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0answers
79 views

Origins of “schoolboy error”

In the UK, at least, we use the term "a schoolboy error" to mean a simple or foolish mistake. Oxford has it as: British informal A very basic or foolish mistake. It is used very frequently ...
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1answer
49 views

What is the opposite of 'brand new'? [closed]

Is there a phrase that means "very old" but using another adverb instead of "very"? like "brand" in "brand new".
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2answers
1k views

Is “Next to that” really an alternative to “Additionally” or “Moreover”?

I see many of my compatriots using the phrase "Next to that" at the start of a sentence to mean "Additionally", "Moreover", "Furthermore" or "In addition". The reason for this, I feel, may be that ...
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5answers
9k views

Any other way of saying “I share your opinion”?

"I divide your position" is the first that came to my mind, but I think it's definitely incorrect. Is there any phrase like this with "position", not "opinion"?
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9answers
352 views

“bucking for” .. like Klinger

In the culturally referrent 1970s USA TV show "MASH", about the Korean war, character Corporal Klinger acts "crazy", specifically wearing female clothing, ... because he is bucking for a section 8 ...
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2answers
66 views

Shocking but not surprising [closed]

I came across this phrase on a news website: "It is shocking but not surprising," said the parliamentarian to.. and I wondered to myself if that is indeed a valid phrase in English. A google ...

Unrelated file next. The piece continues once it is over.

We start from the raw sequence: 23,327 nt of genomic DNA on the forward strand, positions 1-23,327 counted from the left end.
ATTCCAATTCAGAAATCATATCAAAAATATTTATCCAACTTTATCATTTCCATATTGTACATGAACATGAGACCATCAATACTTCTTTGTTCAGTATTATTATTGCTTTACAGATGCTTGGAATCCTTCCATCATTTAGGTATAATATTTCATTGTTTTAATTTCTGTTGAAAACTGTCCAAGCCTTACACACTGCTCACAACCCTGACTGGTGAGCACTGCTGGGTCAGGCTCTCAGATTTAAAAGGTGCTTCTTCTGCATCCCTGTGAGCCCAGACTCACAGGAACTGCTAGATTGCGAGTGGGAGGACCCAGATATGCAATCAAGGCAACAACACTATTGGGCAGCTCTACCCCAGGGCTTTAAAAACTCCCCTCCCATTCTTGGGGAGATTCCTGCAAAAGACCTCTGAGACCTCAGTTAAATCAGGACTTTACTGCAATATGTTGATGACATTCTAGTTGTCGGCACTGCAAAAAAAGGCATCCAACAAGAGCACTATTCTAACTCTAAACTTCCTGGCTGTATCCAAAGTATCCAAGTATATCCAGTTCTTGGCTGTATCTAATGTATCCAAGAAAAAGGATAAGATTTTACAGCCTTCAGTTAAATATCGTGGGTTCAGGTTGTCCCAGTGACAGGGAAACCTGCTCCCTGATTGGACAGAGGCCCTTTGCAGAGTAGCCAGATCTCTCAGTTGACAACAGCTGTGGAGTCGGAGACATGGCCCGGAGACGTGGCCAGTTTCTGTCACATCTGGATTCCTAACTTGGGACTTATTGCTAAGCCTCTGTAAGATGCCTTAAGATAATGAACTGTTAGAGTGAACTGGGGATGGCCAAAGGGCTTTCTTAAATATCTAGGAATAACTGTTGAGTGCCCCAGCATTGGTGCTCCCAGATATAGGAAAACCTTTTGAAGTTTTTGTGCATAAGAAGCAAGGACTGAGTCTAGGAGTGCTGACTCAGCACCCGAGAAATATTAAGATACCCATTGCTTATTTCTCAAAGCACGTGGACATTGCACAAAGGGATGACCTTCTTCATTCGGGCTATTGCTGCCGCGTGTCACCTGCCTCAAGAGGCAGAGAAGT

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0answers
21 views

Application of this phrase [closed]

Where is this phrase generally used : "in arrears to" meaning indebted to . I am eager to know its usage . Is it just used in context with Banking or in common use also.please provide reference ...
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2answers
73 views

Phrases for filling stomach

"The food was so bad that I couldn't eat even just to (fill my stomach?)." What would fit in there?
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1answer
66 views

I had better go, I should go, I have to go [closed]

Could anyone tell me what these mean, and on what occasions it is suitable to say them? I had better go I should go I have to go.
1
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1answer
551 views

About the meaning of “light smattering of applause”

I expected "light smattering of applause" to mean "few applause" because "light" has the meaning of "small, not heavy". However, the phrase seems to mean "a lot of applause" in the context. For ...
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0answers
22 views

Identifying the subject in passive voice

What is the subject in: "In the City's Square mile are squeezed 400,000 workers" Would love to get detalied explanation. Many Thanks!
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4answers
5k views

What does 'two-bit paper pusher' mean?

I often find a joke titled, ‘When a grandma goes to court’ followed by the line, ‘Lawyers should never ask a question if they aren’t prepared for the answer.’ I don’t know if it’s a popular joke or ...
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19answers
3k views

Chasing something that doesn't exist

I'm trying to find a word or short phrase that would describe chasing something that doesn't exist. My restriction is that it can't be referencing something that would only make sense in our world (...
4
votes
2answers
33 views

Term to describe initial investment versus long term gains